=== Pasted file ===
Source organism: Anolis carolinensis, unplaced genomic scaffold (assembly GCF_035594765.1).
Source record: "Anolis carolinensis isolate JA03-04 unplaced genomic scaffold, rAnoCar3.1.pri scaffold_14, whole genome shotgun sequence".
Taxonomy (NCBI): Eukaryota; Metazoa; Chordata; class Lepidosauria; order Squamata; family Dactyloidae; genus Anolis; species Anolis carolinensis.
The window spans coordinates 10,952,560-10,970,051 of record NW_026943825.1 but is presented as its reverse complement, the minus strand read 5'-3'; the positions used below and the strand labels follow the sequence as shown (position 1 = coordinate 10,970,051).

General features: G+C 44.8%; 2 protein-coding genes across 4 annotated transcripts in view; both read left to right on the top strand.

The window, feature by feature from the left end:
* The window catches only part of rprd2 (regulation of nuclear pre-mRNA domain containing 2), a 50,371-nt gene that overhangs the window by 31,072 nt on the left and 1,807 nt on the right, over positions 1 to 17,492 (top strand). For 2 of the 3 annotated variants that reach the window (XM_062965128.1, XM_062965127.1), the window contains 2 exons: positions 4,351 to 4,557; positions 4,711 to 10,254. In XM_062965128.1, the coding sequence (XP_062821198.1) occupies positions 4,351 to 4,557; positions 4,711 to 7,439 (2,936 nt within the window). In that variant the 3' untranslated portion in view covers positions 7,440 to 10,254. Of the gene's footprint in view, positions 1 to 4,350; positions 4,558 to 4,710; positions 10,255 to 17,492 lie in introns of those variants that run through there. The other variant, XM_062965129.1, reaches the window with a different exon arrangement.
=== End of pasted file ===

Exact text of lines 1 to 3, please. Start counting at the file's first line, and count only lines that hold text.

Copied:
Source organism: Anolis carolinensis, unplaced genomic scaffold (assembly GCF_035594765.1).
Source record: "Anolis carolinensis isolate JA03-04 unplaced genomic scaffold, rAnoCar3.1.pri scaffold_14, whole genome shotgun sequence".
Taxonomy (NCBI): Eukaryota; Metazoa; Chordata; class Lepidosauria; order Squamata; family Dactyloidae; genus Anolis; species Anolis carolinensis.